Below mentioned are some of the major advantages of portfolio optimization:
- Maximizing Return – The first and foremost objective of portfolio optimization is maximizing return for a given level of risk. The risk-return trade-off is maximized at the point on the efficient frontier that represents the optimal portfolio. So managers pursuing the process of portfolio optimization are often able to achieve high returns per unit of risk for their investors. This helps with client satisfaction.
- Diversification – Optimal Portfolios are well diversified in order to do away with the unsystematic risk or the non-priced risk. Diversification helps in protecting investors against downside in case a particular asset underperforms. The other assets in the portfolio will protect the investor’s portfolio from crashing and the investor stays in a comfortable zone.
- Identifying Market Opportunities – When managers indulge in such active management of the portfolio, they track a lot of market data and keep themselves updated with the markets. This practice can help them identify opportunities in the market ahead of the others and take advantage of those opportunities for the benefit of their investors.
Limitations of Portfolio Optimization
Below mentioned are some of the major limitations of the portfolio optimization:
- Frictionless Markets – The Modern Portfolio Theory, on which the concept of portfolio optimization is based, makes certain assumptions in order to hold true. One of the assumptions is that the markets are frictionless, ie, there are no transactions costs, constraints, etc that prevail in the market. In reality, this is often found to not be true. There are frictions in the market and this fact makes the application of modern portfolio theory complicated.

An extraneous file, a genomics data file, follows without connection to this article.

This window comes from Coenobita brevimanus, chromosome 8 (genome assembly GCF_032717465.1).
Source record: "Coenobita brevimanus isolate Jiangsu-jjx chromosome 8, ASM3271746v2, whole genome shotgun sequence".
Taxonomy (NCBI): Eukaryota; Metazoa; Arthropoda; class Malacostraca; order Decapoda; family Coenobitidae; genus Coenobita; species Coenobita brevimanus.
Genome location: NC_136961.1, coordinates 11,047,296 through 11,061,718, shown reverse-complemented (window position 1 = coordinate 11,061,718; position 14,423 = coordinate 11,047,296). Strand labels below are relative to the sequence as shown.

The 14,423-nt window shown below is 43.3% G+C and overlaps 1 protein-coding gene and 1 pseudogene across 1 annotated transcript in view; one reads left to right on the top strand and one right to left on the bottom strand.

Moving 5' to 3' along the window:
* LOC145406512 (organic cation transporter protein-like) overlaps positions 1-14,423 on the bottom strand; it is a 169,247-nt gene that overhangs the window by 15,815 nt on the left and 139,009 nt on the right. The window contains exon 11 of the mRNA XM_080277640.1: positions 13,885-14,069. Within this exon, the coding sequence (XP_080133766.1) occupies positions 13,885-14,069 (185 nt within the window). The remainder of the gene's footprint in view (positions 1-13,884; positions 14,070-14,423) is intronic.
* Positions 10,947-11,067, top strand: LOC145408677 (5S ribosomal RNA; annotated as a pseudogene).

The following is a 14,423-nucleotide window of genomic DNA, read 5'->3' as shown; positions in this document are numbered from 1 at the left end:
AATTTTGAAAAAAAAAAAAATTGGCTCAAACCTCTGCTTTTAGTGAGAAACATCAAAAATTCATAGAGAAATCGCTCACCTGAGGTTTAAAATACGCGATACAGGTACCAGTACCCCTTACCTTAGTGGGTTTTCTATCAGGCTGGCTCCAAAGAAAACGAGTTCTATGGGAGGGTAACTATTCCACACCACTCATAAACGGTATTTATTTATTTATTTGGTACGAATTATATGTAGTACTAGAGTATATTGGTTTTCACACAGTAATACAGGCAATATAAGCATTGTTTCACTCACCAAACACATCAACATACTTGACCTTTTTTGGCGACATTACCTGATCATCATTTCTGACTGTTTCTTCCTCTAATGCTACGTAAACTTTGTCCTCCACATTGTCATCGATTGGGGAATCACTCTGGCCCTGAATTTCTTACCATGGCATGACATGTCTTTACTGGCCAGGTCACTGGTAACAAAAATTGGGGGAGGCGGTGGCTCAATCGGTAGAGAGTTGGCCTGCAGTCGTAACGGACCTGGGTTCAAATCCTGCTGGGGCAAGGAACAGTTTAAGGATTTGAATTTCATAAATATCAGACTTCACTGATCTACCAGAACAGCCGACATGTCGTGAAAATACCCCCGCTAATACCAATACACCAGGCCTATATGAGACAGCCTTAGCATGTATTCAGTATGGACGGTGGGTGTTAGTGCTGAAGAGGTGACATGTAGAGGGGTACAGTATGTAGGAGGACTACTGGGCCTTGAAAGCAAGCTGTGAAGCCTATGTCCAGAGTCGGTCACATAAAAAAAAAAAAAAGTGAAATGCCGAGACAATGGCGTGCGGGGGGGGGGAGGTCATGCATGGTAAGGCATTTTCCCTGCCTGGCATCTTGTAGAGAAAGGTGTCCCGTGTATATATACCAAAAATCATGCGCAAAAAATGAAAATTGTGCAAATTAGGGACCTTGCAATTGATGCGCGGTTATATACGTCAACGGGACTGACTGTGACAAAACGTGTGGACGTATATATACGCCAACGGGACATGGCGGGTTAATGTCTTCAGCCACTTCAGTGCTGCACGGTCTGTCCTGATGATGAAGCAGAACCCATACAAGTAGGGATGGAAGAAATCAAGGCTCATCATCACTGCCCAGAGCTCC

- Normal Distribution – Another assumption under the modern portfolio theory is that the returns are normally distributed. It ignores the concepts of skewness, kurtosis, etc when using the return data as inputs. It is often found that the returns are not normally distributed. This violation of assumption under the modern portfolio theory again makes it challenging to use.
- Dynamic Coefficients – The coefficients used in the data for portfolio optimization such as the correlation coefficient can change as the market situations change. The assumption that these coefficients stay the same might not be true in all cases.
Portfolio Optimization is good for those investors who want to maximize the risk-return trade-off since this process is targeted at maximizing the return for every additional unit of risk taken in the portfolio. The managers combine a combination of risky assets with a risk-free asset to manage this trade-off. The ratio of risky assets to the risk-free asset depends on how much risk the investor wants to take. Optimal Portfolio does not give a portfolio that would generate the highest possible return from the combination, it just maximizes the return per unit of risk taken. The Sharpe ratio of this portfolio is the highest.
This has been a guide to Portfolio Optimization and its definition. Here we discuss the process of an optimal portfolio, limitations, advantages, and examples of portfolio optimization. You can learn more about portfolio management from the following articles –